Well folks, it's true, Mirabilis has been purchased by America Online. How will this affect us? I'll try to answer your questions and concerns on this page.

On June 8, 1998 it was officially announced that AOL will purchase Mirabilis, the developers of ICQ. The press release began:
AMERICA ONLINE, INC. ACQUIRES MIRABILIS LTD AND ITS ICQ INSTANT COMMUNICATIONS AND CHAT TECHNOLOGY

Fast-Growing Web Community with 12 Million Registered
Users Worldwide Will Significantly Advance America Online's
Multiple-Brand Strategy

AOL to Accelerate ICQ's Development as Major Web Portal
with New Features and Functionality

Dulles, VA, June 8, 1998 - Significantly advancing its multiple-brand strategy, America Online, Inc. [NYSE: AOL] today announced that it has acquired Mirabilis Ltd, an Israel-based company which has used its ICQ instant communications and chat technology to rapidly build a Web-based community of more than 12 million registered users worldwide.

Under the terms of the acquisition completed June 5, 1998, America Online paid $287 million in cash to purchase 100% of Mirabilis's assets. Starting in its fiscal year 2001, AOL also will make contingent payments of up to $120 million over three years based on growth performance levels. A substantial portion of the $287 million purchase price is expected to be accounted for as in-process R&D in the Company's fourth quarter ending June 30, 1998. The Company said it does not expect the purchase of Mirabilis to have any negative effect on expected operating earnings.

The full press release may be found at:

http://www.mirabilis.com/press_release26.html

First off, I would like to congratulate Yossi, Sefi, Arik, Yair and Amnon, the founders of Mirabilis, on the successful sale of their company and wish them continued success in the future. They have done a miraculous job of bringing ICQ from initial concept to the premier paging/chat service on the net. Excellent work, gentlemen.

But the big question for the millions of ICQ users is "How will this affect us?" Ever since the announcement of May 20, 1998 by Israel's Business Arena of the AOL buy out, rumors have been flying of the imminent demise of our favorite chat and paging program. All the old "ICQ will start charging" rumors have been given new life, web pages have been springing up overnight with reports of doom and gloom, with ridiculous claims that if they "get enough hits" Mirabilis will remain free or not be purchased by AOL. ICQ forums have been overflowing with irate users swearing they will drop ICQ in favor of one of the competing free pagers if AOL tries to charge them a dime. Dire warnings that all ICQers will be forced to join AOL if they want to continue to use ICQ have been circulating, along with claims that AOL will be selling our info to anyone with a few dollars to spare.

Through it all I have sometimes felt like the lone voice calling for patience and a wait and see attitude. From the start I have had many reasons to doubt that AOL would even attempt to charge for ICQ, reasons that remain just as valid today (I'll be getting to those in a moment). But until the deal closed, Mirabilis could not publicly offer any reassurances, that is the nature of a multi-million dollar business transaction. Now that the contracts have been signed, a notice has appeared on the Mirabilis homepage. I would like to qoute for you one paragraph of that notice:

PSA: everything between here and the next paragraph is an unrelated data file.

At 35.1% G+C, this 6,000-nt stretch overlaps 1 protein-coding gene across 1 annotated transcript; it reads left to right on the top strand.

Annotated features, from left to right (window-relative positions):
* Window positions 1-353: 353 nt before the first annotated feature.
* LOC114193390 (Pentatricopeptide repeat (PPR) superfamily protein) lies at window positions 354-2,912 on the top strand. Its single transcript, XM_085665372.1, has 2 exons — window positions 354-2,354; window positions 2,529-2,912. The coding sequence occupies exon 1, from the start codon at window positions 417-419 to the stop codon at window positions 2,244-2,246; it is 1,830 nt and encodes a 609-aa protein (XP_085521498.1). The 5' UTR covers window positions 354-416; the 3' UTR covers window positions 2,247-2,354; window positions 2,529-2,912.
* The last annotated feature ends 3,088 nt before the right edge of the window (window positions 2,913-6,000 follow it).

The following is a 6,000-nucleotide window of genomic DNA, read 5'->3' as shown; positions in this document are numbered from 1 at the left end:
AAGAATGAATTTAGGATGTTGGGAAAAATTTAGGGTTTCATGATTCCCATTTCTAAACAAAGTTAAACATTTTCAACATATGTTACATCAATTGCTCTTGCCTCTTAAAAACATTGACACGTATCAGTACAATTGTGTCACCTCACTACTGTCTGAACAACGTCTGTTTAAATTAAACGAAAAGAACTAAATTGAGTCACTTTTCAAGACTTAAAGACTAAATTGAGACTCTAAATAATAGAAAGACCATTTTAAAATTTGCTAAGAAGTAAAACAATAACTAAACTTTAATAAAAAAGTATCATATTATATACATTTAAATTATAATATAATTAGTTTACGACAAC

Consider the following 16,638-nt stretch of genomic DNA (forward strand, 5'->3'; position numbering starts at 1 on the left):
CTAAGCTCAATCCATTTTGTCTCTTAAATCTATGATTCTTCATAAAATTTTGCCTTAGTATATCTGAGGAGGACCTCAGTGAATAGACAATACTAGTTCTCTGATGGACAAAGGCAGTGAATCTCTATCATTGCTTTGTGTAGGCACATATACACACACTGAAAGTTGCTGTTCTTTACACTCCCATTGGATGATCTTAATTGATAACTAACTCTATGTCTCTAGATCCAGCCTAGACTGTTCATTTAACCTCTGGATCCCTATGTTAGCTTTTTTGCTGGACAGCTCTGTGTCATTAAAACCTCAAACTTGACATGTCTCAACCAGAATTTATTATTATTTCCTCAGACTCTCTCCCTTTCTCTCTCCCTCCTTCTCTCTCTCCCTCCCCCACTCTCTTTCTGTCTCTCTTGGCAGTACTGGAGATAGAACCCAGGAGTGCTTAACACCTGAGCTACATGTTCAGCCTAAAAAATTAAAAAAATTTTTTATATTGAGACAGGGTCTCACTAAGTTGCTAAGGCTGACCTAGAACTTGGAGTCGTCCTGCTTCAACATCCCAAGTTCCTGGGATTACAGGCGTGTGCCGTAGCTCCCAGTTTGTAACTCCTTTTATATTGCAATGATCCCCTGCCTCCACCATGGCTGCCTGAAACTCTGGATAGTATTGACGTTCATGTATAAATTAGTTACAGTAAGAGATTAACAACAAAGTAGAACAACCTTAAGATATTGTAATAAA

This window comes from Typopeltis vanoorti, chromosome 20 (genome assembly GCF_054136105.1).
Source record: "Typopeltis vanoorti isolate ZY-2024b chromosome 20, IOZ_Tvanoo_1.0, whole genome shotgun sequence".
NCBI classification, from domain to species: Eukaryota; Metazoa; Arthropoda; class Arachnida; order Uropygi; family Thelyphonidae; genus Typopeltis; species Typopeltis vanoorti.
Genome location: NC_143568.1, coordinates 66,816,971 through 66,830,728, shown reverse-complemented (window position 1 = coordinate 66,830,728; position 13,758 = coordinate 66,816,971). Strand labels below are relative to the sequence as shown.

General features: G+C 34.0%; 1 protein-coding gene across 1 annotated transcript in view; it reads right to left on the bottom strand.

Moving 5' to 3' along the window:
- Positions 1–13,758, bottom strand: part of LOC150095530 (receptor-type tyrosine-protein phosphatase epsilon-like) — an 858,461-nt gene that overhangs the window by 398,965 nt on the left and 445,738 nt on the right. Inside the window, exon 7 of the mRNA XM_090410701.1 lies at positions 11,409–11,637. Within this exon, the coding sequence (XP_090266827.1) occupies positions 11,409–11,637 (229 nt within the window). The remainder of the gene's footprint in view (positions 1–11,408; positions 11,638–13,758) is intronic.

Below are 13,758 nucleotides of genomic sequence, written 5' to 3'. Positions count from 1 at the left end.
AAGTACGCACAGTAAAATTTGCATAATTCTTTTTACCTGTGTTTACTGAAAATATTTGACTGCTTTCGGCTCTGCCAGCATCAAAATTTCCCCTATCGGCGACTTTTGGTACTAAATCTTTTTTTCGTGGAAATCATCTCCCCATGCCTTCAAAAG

Because AOL has asked us to continue to run the service exactly as before, we don't intend to make any changes in our policies. We will continue to offer the software and the service exactly under the same terms and conditions as before (time limited free beta). And of course, you will still be able to use ICQ No matter who your ISP is, or where you live.

Please note the key word in that paragraph:
FREE
While no one can promise that ICQ will always be free, since its first release Mirabilis's policy has never changed, it has been and remains a "time limited free beta." There are a number of very good reasons to believe that this policy will remain in effect for many years to come. Among them:

A buddy list is only useful as long as your buddies are on it. If AOL begins to charge for ICQ then most of my buddies are going to switch to one of the many competing free services, and I'm going to be going with them. You know it, I know it, Mirabilis knows it and don't kid yourself, AOL knows it, too. There is no need to take a poll, forward a message or start a petition. A so-called Subscription Model simply won't work for a buddy list, it has to remain free if a large number of people are going to continue to join and use it.

Now before you fire-up your e-mail client to inform me about how greedy AOL is, let me just say that I am well aware of their long history of bleeding every last dime out of their membership. Ditto for their technical difficulties and sometimes harsh acceptable use policies. In fact, I have encouraged as many of my friends and family members who used AOL to switch to a different ISP. I won't go into all the reasons for this here, but rest assured that I am well aware of AOL's business practices and the difficulties they have encountered with their service.